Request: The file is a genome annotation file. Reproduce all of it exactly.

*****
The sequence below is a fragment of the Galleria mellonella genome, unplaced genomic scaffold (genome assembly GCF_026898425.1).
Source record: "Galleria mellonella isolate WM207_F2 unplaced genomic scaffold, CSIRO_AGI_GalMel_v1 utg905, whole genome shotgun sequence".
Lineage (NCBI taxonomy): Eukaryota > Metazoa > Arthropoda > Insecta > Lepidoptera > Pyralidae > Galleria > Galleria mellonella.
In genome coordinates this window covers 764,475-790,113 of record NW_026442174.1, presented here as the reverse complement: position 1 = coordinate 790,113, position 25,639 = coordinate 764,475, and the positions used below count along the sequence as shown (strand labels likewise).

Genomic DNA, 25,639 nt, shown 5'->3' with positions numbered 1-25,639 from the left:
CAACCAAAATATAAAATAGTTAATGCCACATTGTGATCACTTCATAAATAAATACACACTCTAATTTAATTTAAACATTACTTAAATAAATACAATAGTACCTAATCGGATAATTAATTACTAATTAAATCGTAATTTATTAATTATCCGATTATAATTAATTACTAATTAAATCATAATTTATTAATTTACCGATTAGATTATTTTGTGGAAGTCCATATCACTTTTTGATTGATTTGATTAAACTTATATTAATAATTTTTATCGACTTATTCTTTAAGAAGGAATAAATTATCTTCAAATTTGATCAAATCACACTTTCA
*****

The sequence below is a fragment of the Galleria mellonella genome, unplaced genomic scaffold (genome assembly GCF_026898425.1).
Source record: "Galleria mellonella isolate WM207_F2 unplaced genomic scaffold, CSIRO_AGI_GalMel_v1 utg905, whole genome shotgun sequence".
Lineage (NCBI taxonomy): Eukaryota > Metazoa > Arthropoda > Insecta > Lepidoptera > Pyralidae > Galleria > Galleria mellonella.
In genome coordinates this window covers 764,475-790,113 of record NW_026442174.1, presented here as the reverse complement: position 1 = coordinate 790,113, position 25,639 = coordinate 764,475, and the positions used below count along the sequence as shown (strand labels likewise).

Genomic DNA, 25,639 nt, shown 5'->3' with positions numbered 1-25,639 from the left:
CAACCAAAATATAAAATAGTTAATGCCACATTGTGATCACTTCATAAATAAATACACACTCTAATTTAATTTAAACATTACTTAAATAAATACAATAGTACCTAATCGGATAATTAATTACTAATTAAATCGTAATTTATTAATTATCCGATTATAATTAATTACTAATTAAATCATAATTTATTAATTTACCGATTAGATTATTTTGTGGAAGTCCATATCACTTTTTGATTGATTTGATTAAACTTATATTAATAATTTTTATCGACTTATTCTTTAAGAAGGAATAAATTATCTTCAAATTTGATCAAATCACACTTTCA